Nigeria is one of the largest crypto markets with about 50% of the overall Bitcoin trading volume in West Africa. This is not surprising especially in a country with a devalued currency and strict regulations surrounding the crypto industry. Following the Central bank’s ban on cryptocurrency, a local report claims that about $100 million of Bitcoin is traded weekly on social media.
In February, the central bank issued a directive that banned financial institutions in the country from providing their services for all crypto-related transactions in the country. Following the ban, Nigerians turned to P2P networks and other similar channels to maneuver through the ban.
A local news outlet has now reported that Bitcoin activities have increased despite the ban. The report revealed that crypto traders and investors are now switching to simpler channels to trade the leading crypto asset. Based on the outlet, more than $100 million worth of Bitcoin is traded on apps like WeChat and Telegram monthly.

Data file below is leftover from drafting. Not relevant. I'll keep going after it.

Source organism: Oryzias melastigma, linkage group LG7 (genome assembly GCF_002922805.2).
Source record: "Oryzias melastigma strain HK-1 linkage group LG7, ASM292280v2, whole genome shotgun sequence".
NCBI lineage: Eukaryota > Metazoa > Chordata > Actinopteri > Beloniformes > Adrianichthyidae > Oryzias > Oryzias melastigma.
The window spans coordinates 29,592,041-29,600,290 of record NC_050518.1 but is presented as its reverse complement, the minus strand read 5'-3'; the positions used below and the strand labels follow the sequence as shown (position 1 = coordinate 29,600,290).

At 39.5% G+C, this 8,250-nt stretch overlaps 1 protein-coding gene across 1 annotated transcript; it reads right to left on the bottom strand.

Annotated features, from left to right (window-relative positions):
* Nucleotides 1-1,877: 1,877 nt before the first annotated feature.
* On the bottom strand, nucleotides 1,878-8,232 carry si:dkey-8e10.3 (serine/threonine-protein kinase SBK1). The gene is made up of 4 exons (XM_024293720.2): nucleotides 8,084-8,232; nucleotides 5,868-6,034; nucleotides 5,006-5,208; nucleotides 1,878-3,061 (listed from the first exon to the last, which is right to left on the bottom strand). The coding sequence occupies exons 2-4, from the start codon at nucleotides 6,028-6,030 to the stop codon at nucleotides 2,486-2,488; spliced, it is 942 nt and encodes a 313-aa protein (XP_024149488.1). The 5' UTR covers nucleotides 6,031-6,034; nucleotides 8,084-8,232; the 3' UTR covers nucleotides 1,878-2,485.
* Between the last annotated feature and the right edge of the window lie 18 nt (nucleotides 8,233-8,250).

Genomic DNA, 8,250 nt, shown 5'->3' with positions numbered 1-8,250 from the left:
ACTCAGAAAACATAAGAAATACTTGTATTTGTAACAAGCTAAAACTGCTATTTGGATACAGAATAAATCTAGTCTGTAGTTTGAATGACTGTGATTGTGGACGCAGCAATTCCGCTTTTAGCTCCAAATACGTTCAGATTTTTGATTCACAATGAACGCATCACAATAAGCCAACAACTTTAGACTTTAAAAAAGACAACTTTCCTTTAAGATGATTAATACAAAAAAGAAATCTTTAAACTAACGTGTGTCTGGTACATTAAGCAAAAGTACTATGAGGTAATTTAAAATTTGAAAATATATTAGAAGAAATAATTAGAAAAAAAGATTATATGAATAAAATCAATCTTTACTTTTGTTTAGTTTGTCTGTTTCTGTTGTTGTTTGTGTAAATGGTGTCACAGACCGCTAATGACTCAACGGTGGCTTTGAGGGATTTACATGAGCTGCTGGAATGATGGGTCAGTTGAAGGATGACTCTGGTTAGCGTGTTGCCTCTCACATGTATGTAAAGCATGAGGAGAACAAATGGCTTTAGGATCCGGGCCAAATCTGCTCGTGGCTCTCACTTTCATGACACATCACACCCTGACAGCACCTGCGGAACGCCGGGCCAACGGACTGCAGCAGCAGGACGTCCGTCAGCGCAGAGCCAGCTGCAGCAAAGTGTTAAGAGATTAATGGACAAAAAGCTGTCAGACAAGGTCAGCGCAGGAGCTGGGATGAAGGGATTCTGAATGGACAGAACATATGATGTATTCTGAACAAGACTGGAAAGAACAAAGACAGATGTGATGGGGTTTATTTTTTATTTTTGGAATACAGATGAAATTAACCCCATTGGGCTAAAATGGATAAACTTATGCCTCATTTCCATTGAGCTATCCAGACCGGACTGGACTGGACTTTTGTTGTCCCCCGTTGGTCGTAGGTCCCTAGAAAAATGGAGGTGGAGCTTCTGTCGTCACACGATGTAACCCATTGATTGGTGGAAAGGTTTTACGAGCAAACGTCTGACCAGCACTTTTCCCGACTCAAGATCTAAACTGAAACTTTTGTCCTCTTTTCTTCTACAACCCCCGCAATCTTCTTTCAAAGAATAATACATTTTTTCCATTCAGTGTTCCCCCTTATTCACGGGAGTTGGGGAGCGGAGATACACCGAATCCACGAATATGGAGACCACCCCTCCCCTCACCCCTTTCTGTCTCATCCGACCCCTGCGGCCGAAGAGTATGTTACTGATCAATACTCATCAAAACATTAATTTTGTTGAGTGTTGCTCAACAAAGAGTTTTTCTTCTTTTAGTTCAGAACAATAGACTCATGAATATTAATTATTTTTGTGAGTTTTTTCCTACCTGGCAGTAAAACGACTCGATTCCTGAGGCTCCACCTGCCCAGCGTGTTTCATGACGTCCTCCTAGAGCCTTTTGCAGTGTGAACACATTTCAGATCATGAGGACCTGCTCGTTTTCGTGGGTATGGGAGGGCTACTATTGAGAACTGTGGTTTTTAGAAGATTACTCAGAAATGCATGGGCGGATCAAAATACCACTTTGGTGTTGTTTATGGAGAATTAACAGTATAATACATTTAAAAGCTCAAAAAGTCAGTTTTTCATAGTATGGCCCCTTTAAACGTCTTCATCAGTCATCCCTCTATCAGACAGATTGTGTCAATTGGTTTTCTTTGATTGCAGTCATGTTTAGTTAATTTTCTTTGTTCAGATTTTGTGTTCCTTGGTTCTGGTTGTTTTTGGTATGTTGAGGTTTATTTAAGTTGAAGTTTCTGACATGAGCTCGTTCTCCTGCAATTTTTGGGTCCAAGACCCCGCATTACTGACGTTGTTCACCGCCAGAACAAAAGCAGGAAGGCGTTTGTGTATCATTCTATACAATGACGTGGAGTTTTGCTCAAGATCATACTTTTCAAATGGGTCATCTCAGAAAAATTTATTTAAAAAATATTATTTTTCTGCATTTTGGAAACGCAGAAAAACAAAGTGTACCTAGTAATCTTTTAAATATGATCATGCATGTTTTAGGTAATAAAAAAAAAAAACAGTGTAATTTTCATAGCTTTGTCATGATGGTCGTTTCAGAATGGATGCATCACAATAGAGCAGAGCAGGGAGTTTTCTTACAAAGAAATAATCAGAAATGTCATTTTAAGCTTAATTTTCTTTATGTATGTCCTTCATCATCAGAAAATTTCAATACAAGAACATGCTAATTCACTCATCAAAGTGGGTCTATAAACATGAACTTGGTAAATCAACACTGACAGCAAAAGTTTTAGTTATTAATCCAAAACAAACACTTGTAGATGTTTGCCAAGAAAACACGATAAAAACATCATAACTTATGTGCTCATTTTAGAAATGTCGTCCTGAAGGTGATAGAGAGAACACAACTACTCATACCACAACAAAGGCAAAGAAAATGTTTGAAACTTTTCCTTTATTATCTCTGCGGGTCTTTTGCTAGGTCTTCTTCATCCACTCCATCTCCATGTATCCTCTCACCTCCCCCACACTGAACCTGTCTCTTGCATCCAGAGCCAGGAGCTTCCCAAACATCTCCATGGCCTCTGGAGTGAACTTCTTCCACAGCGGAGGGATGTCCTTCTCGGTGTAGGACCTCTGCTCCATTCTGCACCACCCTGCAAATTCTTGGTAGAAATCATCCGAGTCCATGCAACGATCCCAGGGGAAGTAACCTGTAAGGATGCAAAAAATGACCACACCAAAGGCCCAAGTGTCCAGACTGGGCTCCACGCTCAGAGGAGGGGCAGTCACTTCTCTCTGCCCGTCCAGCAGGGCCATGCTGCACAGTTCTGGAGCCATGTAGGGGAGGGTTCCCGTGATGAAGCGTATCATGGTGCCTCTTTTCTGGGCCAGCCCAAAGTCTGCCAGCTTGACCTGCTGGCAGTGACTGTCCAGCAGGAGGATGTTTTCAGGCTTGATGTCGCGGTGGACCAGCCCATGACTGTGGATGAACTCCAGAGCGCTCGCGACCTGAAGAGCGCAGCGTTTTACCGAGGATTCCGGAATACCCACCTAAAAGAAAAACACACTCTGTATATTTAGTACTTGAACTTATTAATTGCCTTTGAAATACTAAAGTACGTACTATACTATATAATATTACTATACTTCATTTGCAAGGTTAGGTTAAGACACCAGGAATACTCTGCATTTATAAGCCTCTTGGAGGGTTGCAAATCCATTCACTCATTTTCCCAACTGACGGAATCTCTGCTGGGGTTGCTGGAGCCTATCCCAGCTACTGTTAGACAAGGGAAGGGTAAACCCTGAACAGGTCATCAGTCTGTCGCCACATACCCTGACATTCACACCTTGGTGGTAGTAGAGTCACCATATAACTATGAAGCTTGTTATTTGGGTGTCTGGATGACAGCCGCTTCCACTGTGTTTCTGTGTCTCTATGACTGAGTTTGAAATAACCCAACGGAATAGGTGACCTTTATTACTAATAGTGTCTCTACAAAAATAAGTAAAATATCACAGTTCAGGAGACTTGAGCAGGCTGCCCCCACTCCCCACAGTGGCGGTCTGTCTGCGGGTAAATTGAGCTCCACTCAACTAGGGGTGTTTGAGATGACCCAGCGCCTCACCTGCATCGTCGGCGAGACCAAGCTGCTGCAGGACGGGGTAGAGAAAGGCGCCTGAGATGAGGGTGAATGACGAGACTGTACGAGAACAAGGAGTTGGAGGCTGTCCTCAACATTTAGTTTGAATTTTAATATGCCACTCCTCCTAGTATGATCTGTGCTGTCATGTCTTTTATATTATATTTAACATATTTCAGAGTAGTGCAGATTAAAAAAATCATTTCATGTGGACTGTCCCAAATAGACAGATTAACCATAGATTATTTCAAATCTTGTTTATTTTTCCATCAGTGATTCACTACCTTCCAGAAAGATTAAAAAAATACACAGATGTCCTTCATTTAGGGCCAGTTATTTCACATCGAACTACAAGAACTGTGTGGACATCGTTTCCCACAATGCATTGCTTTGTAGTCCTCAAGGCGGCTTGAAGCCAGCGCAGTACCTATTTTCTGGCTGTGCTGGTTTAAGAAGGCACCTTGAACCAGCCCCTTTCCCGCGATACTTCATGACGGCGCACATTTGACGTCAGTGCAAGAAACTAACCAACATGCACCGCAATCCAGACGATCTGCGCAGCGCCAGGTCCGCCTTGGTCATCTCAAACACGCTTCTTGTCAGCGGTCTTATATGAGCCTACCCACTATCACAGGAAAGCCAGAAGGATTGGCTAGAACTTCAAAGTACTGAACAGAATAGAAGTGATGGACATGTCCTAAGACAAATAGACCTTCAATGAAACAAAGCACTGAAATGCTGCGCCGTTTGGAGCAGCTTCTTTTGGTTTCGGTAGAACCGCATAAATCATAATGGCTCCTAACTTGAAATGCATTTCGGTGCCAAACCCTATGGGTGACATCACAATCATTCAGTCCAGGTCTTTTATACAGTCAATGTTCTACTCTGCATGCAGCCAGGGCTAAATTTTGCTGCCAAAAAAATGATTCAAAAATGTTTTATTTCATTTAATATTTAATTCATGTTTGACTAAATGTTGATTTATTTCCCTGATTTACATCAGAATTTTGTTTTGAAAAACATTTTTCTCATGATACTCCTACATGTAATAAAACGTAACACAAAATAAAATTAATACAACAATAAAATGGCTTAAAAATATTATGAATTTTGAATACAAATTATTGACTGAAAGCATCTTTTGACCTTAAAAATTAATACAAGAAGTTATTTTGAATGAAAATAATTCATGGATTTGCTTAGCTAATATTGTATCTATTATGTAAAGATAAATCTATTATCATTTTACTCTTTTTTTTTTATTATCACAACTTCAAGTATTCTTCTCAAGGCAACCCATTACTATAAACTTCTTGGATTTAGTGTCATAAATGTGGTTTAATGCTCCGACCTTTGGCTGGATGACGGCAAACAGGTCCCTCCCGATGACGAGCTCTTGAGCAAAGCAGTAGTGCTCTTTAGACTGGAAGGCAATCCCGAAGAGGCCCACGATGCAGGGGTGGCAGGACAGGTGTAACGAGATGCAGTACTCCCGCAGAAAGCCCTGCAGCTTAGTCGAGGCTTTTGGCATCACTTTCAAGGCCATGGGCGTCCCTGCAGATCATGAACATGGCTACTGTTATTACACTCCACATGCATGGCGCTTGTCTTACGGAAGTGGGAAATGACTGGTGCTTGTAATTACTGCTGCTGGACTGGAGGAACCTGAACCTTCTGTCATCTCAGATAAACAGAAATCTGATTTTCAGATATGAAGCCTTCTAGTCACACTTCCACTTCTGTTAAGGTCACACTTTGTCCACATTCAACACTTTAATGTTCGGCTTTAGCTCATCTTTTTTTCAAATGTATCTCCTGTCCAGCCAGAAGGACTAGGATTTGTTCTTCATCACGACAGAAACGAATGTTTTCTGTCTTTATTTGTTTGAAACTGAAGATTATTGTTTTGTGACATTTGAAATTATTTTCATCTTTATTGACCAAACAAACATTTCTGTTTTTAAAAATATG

Although the ban has hurt several crypto startups and exchanges, it seems to have driven wider adoption of Bitcoin in the country. Initially, the CBN’s directive was thought to be a blanket ban, but a senior CBN executive recently said that it exempts crypto trading. Nevertheless, Nigerians have turned away from larger exchanges to other simpler alternatives.
Nigerians Turn to Social Media Platforms to Trade Bitcoin
One of the three major substitutes opted for are platforms like Luno, which records about $6 million transactions daily. The other notable alternative are P2P networks powered by leading crypto exchanges like Binance, Paxful with more than $18 million weekly transactions.
The most overlooked one, although informal, makes up a larger percentage of the overall trading volume in Nigeria. The transactions happen on social media platforms like Instagram, WhatsApp, Telegram etc.and involve either group trading or individual chats.
Although these methods are insecure and inefficient, they make up the bulk of crypto trading in Nigeria. Large Businesses are going through the stress of connecting with multiple vendors.